Horse Carriage Harnessharness for horse-drawn carriages
Home of carriage driving & harness
Paul Chambers, former coachman, two-time German champions and Royal Windsor Grand Prix winners, has always had a great interest in ensuring that the harness fits properly. I' ve been engaged in personal motoring and produced Hackney's for the showring and fun as well as Horse Training sessions.
I created this page out of my wish to buy well-made, horse-friendly harnesses for all riding acitivities. I' ve also added a categorised section so that everyone can buy or buy horses, harnesses, cars and equipment at an accessible cost. We' ve got a plethora of drivers' routs and trails in this land, so we've added a section for everyone to track, uplink, and down load them.
Horse-drawn carriages, parts + accessories and west tack
There are two wonderful youngsters at our farm, a small flock of delicate, lovely brood mares and a whole bunch of great carriage and showpieces. If you have any queries, please do not hesitate to ask us or come to our shop to see ours! We' re the nation's biggest carriage camp.
And we pride ourselves on being able to provide a wide range of horse and carriage equipment to meet every need. Of the waggon and bicycle repairs up to customer-specific belting. We can make every conceivable change to your car. On the first level there are the best Frisian and Frisian sports ponies, on the second level there are over 200 coaches and on the third level there is a full crockery and saddle-market.
Do you have to buy out horse and carriage companies - do you have to do it? Coaches?
Nationale Ag-Sicherheitsdatenbank - National Ag-Safety Database
It is important that the harness is in good, functional shape and matches the horse whenever a horse is placed with the harness, whether for exercise, fun or demonstration. The harness does not have to be brandnew to be usable, but in good shape with no signs of overwear.
The buckles are worn out, become thin and feeble at the places where the skin runs through and grinds against the steel. Sewing also breaks during stressful situations, but the most frequent mistake during sewing is rotten bites that crack or come out. Usually rotten seams are the consequence of too much oily care of the leathers.
Some of the other marks to look for in a faulty harness are dried leathers that are cracky and easy to break; leathers that are too greasy and easy to expand and expand; and rodent-damaged leathers. Check every area where the hide goes through metals. It should not be restricted to buckled areas, but also where the closure and chest collars run through the "O"- or "D"-rings and where the rein runs through the back saddle-terrets, chest collar-terrets and at the base of the teeth.
Whenever the horse is in the harness, the harness should be correctly positioned to provide a secure and secure seat. When harness cushions are used, it is important that they are attached cleanly, dryly and safely. Upholstery that slips and rubs can sometimes cause more trouble than if no pad is used at all.
Dinnerware cushions that are damp, squishy or too hot can be irritating to the horse's body and often cause irritation that lasts for months, even years. Blind or winkers should not contact the eyes or lashes, but lie so close that the horse cannot see behind or next to him. His throat should be so close that the bridles do not slip off the horse's forehead, but not hard enough to suffocate the horse.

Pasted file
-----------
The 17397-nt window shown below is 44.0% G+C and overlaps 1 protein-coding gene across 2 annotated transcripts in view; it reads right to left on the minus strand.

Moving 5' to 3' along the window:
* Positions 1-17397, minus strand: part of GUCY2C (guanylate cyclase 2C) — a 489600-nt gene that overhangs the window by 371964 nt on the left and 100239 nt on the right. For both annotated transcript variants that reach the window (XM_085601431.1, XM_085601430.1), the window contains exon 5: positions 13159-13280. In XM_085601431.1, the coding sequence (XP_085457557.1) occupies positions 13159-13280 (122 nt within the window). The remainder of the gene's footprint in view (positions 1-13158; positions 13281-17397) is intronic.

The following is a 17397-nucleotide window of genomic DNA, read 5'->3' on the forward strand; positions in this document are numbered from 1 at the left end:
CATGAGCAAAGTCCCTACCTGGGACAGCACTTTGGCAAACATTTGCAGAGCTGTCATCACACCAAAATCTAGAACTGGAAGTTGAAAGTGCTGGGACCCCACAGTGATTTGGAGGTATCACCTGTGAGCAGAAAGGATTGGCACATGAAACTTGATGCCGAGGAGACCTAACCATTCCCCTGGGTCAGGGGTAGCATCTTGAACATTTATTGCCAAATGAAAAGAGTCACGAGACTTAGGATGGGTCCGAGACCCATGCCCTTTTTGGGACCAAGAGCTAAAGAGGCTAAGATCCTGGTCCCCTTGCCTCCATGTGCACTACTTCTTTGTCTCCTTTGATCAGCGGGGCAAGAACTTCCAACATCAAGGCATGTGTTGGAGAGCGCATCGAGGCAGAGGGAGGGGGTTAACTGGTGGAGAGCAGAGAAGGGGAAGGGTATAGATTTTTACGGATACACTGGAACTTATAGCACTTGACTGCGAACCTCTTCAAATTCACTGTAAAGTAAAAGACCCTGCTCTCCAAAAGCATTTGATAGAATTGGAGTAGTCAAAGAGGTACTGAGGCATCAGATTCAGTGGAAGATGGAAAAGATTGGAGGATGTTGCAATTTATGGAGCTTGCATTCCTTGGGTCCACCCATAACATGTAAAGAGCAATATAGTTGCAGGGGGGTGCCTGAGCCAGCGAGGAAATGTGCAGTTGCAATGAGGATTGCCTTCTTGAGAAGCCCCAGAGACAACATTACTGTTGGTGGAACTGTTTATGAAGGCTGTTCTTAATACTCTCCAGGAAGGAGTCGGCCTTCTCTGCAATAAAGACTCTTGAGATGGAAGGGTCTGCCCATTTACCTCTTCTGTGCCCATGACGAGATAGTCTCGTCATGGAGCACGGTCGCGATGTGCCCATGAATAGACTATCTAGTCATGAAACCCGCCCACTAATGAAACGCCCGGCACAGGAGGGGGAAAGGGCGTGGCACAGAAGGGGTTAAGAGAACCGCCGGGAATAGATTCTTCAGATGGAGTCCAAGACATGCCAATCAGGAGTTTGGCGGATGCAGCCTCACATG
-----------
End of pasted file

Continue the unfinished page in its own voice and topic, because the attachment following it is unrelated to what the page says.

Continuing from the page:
Caveson or nose strap should be strapped tight to avoid the horse drawing its tongues over the teeth. The curbchain should be placed shallow in the horse's jaws, with two fingers between the jaw and the necklace, so that the horse's hide is not trapped.
Horse teeths should be swum yearly, so that tooth impairment with the dentition is unlikely. Make sure that the dentition is the right width for the horse's jaws so that the lip is not pinched. Hanging a little too low allows the horse to draw its tongues over the dentures and not give the rider the necessary level of supervision.
Chest collars should be placed so that they do not hinder the horse's movement and respiration. If the chest flange is set too high, the air tube narrows, while a flange suspended below the tip of the shoulders limits the scope of movement of the shoulders. Neckband should be in front of toes.
Backsaddle is located directly behind the horse's back, not directly on the back and should not contact the back. The horse's back should have room between the horse's back and the boom. Belly strap or belt should not be as narrow as you gird a nut, but allow a hand to pass between horse and belt.
Adjusting the shutter is very important. A trouser leg that is too relaxed is useless, and a trouser leg that is set too high or too low can lead to a horse getting caught, slipping down or getting caught. It is the intention of the lock to act as a braking device and to keep the car back when driving uphill.
For it to work correctly, the hindquarters should be suspended so low over the hip that the horse can put his hip back in, but not deep enough to strike the ankles. Too high, the clasp can get entangled under the cock's jib. It is advisable to adjust the straps so that they are close to the horse but not too close together so that the horse loses support.
If the belts are too loosely attached, the waves can be pushed forward until they are blocked by the rear saddle. The car's compression in this way will soon lead to wounds on the belt and bruises in the ankles. A further issue can also arise with poorly fitting closures. Frequently the gap between the front of the carriage and the back of the horse is not large, and long closure belts allow the carriage to strike the horse by sitting on its feet and hips.
A correctly installed harness in perfect working order is indispensable for the security of the rider, the passenger and all persons within reach of the car.